by Karina “Cinerina” Montgomery

James Caan and Mandy Patinkin work through some issues.

James Caan and Mandy Patinkin work through some issues.

The Hollywood Reporter has announced that a reboot of the 1988 film Alien Nation is now being written by the scriptwriters of the first Iron Man. As a fan of the movie and the short-lived 1991 TV show, I leapt in immediate excitement at the news. Witty screenwriting can go a long way to excuse retreading beloved material (I’m looking at you, Paul Feig’s Ghostbusters!). So far, we just know that the plan is to reimagine the story and explore early days (see Planet of the Apes), but I think if the movie takes the same brave steps as the show did in its day, it might be a worthy reboot.

The original premise is that an alien ship has crashed on earth. Its crew died but its cargo, a slave race called the Tenctonese, survived and they are now stranded here. Similar to District 9, which vividly illustrated the agonies of apartheid, Alien Nation dealt obliquely with race and was possibly the grittiest fish out of water tale of its day. The Tenctonese, or Newcomers, are accepted as a fait accompli, though still colliding with human privilege. The story followed unwilling partner detectives Matthew Sykes, human, and Sam Francisco, Newcomer, investigating a drug ring circulating a compound that only works on the alien physiology, as well as some possibly related murders.

Cathy and Matt in the Newcomer ward.

Cathy and Matt in the Newcomer ward.

The rich narrative potential of aliens unwillingly stranded on earth and integrating their culture into ours coupled with an odd couple cop team naturally led to a series. That series being on Fox, it was of course immediately cancelled, but not before its 22 episodes explored more deeply the seismic effect of integrating a new, truly strange minority overnight into our world, while also being a great cop show with a surprising amount of comedy.

Alien Nation on television explored the sociology and psychology of how former slaves make their way in post-Reaganomics America. It was able to handle head-on, as science fiction can so readily do, the millstone of racism as well as other culture clashes. It commented on immigration and social classes, with often humorous collisions of religion and traditions. The show even made some tentative forays into gender and sexuality, as the Tenctonese require a third gender to reproduce. They were genetically engineered to be the perfect slave species and as such are stronger than humans in many ways. They are different and so present a threat to the human populace’s vision of normal or the status quo.

The show covered much in a short time without being bogged down: Newcomer teenagers rebelling by donning a wig; cultural norms and clashes in the simplest of contexts; the advantages of having been bred to be slaves versus choosing one’s destiny; slave overseers blending in with their former charges, and the urge for vengeance; differing vulnerabilities exploited by criminals; religious ritual and family units in the context of living so long as property, but also unwilling immigrants trying to build a home and assimilate.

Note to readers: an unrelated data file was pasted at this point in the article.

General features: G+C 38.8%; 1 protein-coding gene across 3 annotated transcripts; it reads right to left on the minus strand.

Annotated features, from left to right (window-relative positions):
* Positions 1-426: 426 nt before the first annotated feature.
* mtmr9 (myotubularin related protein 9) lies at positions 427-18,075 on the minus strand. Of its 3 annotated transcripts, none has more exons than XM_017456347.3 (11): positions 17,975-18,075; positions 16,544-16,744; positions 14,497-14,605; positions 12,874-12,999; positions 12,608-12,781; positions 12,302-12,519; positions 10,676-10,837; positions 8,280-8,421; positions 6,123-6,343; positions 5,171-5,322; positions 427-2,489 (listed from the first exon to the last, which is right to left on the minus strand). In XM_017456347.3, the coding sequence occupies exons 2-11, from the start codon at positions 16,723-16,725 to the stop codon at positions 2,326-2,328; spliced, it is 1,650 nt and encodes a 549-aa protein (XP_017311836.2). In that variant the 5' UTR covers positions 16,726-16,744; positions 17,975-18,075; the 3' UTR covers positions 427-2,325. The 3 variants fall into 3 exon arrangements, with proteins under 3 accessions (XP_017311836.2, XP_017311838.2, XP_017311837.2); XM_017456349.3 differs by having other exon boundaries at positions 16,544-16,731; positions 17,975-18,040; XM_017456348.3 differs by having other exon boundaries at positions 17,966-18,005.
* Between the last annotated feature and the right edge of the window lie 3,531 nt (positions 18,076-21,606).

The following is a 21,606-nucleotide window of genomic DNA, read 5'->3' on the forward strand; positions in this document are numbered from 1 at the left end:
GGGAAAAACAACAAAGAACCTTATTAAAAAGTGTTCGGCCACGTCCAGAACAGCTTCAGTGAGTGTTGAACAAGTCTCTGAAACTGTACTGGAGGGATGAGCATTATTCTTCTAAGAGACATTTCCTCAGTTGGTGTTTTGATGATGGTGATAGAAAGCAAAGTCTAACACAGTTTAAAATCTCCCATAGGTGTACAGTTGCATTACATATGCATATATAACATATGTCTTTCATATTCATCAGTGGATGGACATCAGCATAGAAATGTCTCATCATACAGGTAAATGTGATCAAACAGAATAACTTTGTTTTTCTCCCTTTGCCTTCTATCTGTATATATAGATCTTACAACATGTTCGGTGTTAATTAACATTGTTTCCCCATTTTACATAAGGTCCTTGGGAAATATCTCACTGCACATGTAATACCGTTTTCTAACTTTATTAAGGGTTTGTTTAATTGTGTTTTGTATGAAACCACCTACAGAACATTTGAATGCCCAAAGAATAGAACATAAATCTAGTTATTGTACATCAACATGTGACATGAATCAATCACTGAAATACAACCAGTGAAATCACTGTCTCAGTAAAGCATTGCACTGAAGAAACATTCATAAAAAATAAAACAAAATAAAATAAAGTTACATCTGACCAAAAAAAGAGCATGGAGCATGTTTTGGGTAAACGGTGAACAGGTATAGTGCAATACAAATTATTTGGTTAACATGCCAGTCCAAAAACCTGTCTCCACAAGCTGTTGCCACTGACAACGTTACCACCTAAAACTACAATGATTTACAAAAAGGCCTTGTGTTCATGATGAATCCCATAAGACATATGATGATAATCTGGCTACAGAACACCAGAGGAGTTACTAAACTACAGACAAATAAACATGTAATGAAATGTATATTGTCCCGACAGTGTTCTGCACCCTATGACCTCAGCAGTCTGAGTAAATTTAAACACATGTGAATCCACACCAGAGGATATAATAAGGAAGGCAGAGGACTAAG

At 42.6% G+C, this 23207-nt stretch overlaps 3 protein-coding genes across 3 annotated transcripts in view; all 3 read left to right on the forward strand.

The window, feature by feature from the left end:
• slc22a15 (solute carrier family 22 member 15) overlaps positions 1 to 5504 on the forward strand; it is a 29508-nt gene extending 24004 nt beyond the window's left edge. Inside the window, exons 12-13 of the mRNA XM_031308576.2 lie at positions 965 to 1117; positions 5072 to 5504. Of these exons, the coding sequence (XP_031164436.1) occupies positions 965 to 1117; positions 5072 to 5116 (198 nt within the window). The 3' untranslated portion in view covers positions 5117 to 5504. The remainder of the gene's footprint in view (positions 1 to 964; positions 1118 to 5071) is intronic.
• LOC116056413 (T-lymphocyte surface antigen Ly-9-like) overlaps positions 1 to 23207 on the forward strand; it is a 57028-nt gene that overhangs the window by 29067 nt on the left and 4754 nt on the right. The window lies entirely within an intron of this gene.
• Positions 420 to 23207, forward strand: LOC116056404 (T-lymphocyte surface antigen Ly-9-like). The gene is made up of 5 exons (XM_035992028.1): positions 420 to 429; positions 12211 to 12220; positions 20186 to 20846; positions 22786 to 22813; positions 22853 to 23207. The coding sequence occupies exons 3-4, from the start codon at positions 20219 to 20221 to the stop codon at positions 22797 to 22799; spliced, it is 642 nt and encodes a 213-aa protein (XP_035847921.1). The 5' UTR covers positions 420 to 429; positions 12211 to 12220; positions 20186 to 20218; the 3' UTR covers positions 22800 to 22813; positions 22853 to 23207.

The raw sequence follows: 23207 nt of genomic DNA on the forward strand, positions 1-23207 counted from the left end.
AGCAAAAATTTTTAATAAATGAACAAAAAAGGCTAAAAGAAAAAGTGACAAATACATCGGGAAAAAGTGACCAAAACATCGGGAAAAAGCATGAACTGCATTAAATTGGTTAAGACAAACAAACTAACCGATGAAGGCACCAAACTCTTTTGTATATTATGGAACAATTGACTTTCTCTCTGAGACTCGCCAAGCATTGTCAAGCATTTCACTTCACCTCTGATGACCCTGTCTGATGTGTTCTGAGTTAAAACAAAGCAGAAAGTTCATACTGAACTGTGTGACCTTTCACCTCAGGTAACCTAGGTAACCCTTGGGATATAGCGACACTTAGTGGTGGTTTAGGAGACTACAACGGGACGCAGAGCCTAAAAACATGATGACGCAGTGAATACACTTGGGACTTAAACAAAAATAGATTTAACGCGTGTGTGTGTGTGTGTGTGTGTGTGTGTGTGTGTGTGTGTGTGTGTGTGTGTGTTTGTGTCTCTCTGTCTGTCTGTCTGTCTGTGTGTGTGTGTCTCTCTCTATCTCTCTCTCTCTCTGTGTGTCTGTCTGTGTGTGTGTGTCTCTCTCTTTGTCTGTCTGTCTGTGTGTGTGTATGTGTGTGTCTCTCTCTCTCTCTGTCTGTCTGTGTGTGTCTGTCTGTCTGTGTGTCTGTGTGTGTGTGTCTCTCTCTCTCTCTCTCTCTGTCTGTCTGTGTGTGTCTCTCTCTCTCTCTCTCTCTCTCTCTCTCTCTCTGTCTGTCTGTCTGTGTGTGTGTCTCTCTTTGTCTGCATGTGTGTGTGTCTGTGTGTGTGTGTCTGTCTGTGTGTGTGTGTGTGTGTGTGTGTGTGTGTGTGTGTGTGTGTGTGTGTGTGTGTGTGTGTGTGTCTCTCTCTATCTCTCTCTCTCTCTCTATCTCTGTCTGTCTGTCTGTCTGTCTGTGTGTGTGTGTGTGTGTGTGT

Fun new cosplay opportunities!  Lauren Woodland gets into makeup.

Fun new cosplay opportunities! Lauren Woodland gets into makeup.

The show ended on a cliffhanger, and fans were so fervent about resolving it, they finally produced a TV movie and 4 network sequels. Original screenwriter Rockne S. O’Bannon has been continuing to explore some of these themes that Fox abandoned on the Syfy series Defiance. Outsiders trying to make a place for themselves in an environment that’s been wound up tight like a different drum? These themes resonate with us; a reboot was probably inevitable. In the right hands, it could be a narrative touchstone for our national discourse.

With all that has happened in our country between 1991 and 2015, we are primed to tackle these issues through the more comfortable lens of science fiction. Racial tensions from 9/11 to Katrina to Ferguson, struggles for gender equity, the growing acceptance of homosexuality, advances in artificial intelligence, and the increasingly frustrating debates about whether science is real, a reboot of Alien Nation could have a lot to say. The important thing is to not turn this goldmine of analogy into a loud, obnoxious message movie/series.

I hope they cast Karl Urban as Matt Sykes and Michael Ealy as Sam Francisco for their delectable chemistry, box office mojo, and as a redress of the unfortunate cancellation of their promising comedic buddy cop show Almost Human (also cancelled after one season by Fox). That show was a modern incursion of some of the territory Alien Nation tried to explore 24 years ago, but with contemporary attention on the humanity in a machine. I’d prefer to see Alien Nation rebooted on television (preferably on a progressive network like HBO or AMC) rather than a standalone movie so it can take its time and develop. However, I will be there on opening weekend, humming “E take nas naj…nah sus gah nilpa” merrily under my breath.

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Karina “Cinerina” Montgomery